Beyond four continents
From the late 18th century some geographers started to regard North America and South America as two parts of the world, making five parts in total. Overall though the fourfold division prevailed well into the 19th century. [47] Europeans discovered Australia in 1606 but for some time it was taken as part of Asia. By the late 18th century some geographers considered it a continent in its own right, making it the sixth (or fifth for those still taking America as a single continent).[47] In 1813 Samuel Butler wrote of Australia as "New Holland, an immense island, which some geographers dignify with the appellation of another continent" and the Oxford English Dictionary was just as equivocal some decades later.[48] Antarctica was sighted in 1820 and described as a continent by Charles Wilkes on the United States


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large epicontinental seas, and continental collisions result in a continent becoming attached to another continent. The current geologic era is relatively anomalous in that so much of the continental areas are "high and dry" compared to much of geologic history.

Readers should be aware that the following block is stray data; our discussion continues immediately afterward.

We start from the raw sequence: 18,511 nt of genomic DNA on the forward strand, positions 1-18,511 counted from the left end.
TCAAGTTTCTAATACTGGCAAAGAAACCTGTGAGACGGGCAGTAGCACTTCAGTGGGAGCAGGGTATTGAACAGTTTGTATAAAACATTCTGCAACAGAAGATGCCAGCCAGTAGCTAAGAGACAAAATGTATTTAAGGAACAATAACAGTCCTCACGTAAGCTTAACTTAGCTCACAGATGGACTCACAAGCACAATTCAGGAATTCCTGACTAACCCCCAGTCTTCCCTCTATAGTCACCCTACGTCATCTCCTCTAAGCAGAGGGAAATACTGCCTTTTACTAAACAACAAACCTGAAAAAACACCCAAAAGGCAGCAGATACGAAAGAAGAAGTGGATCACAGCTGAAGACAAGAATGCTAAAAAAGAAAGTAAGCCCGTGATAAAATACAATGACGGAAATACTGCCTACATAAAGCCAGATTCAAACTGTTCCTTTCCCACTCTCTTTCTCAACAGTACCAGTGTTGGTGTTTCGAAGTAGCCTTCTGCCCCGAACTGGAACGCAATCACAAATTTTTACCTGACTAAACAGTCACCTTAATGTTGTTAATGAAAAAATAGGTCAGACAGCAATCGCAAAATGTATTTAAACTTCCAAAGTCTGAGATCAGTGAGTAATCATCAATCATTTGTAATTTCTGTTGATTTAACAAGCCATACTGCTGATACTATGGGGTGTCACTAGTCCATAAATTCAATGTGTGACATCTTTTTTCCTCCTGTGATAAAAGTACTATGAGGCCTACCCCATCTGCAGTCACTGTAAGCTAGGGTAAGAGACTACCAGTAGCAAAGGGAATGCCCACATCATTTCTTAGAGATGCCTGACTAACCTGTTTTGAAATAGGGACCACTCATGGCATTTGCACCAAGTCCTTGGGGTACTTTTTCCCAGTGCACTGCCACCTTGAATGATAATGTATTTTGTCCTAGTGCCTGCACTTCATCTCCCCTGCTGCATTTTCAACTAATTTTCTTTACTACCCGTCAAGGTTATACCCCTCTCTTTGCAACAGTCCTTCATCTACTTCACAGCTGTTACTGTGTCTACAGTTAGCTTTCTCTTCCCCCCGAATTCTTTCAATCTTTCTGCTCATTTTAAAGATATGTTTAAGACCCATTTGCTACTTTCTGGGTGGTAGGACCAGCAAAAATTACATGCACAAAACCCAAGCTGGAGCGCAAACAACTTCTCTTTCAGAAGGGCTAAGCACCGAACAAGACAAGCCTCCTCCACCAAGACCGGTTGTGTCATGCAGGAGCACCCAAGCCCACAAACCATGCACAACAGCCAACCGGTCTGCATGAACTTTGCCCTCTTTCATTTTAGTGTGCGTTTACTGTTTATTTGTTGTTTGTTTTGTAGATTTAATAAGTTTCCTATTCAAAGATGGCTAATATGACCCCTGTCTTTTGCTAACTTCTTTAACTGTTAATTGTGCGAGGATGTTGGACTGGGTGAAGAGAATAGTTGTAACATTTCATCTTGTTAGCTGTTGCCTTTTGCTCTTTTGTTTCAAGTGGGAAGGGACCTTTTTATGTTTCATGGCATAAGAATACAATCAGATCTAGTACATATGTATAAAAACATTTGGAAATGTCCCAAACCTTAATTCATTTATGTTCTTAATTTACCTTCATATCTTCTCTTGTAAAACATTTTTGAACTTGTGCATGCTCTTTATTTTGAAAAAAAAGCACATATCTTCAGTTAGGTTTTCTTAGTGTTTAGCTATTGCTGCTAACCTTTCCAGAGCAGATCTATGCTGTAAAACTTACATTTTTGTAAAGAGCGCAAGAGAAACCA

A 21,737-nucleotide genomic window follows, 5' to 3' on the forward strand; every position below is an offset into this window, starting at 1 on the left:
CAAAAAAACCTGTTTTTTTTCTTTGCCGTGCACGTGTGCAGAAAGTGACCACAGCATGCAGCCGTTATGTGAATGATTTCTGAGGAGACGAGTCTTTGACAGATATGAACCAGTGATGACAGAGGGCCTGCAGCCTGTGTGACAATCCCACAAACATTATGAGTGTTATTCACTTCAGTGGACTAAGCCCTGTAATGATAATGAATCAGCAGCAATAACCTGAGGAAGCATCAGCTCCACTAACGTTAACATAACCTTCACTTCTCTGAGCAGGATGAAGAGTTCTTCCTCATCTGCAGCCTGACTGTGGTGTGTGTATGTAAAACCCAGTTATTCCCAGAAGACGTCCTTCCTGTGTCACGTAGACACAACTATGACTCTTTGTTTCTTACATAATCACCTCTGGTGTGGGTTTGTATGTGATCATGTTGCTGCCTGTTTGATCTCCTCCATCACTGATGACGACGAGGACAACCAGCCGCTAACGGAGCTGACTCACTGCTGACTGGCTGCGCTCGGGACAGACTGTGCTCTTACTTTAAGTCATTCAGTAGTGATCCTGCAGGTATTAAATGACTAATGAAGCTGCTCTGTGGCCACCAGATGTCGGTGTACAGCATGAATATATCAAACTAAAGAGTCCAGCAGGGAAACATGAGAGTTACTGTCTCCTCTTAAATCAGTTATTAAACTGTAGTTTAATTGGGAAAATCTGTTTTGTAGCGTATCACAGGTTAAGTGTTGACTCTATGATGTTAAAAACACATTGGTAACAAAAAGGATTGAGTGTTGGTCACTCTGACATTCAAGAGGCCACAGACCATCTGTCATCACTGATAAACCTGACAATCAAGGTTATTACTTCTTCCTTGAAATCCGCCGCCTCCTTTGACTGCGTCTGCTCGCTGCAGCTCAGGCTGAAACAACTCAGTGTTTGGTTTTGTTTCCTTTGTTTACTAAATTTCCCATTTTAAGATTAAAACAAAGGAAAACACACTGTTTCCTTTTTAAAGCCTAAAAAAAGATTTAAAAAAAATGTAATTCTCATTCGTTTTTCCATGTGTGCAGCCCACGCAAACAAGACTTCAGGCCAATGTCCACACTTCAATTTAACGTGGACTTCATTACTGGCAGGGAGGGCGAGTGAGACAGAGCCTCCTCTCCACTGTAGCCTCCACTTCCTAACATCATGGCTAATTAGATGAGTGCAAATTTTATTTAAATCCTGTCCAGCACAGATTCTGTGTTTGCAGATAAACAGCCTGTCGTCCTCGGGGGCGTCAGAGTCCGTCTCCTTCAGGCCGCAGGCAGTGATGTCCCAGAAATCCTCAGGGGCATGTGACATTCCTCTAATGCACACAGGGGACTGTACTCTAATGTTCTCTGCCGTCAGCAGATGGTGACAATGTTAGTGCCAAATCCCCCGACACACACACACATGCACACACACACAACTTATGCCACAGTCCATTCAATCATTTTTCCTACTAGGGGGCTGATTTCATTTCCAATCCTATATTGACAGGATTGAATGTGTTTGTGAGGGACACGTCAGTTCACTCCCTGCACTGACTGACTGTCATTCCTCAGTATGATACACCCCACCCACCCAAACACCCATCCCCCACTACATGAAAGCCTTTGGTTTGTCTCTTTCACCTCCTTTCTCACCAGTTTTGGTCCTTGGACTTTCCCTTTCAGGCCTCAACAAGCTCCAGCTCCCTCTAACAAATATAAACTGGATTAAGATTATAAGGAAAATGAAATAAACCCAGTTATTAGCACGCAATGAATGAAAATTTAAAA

central shield, and the geologically recent Himalaya mobile belt forms its northern margin. North America and South America are separate continents, the connecting isthmus being largely the result of volcanism from relatively recent subduction tectonics. North American continental rocks extend to Greenland (a portion of the Canadian Shield), and in terms of plate boundaries, the North American plate includes the easternmost portion of the Asian land mass. Geologists do not use these facts to suggest that eastern Asia is part of the North American continent, even though the plate boundary extends there; the word continent is usually used in its geographic sense and additional definitions ("continental rocks," "plate boundaries") are used as appropriate.

See also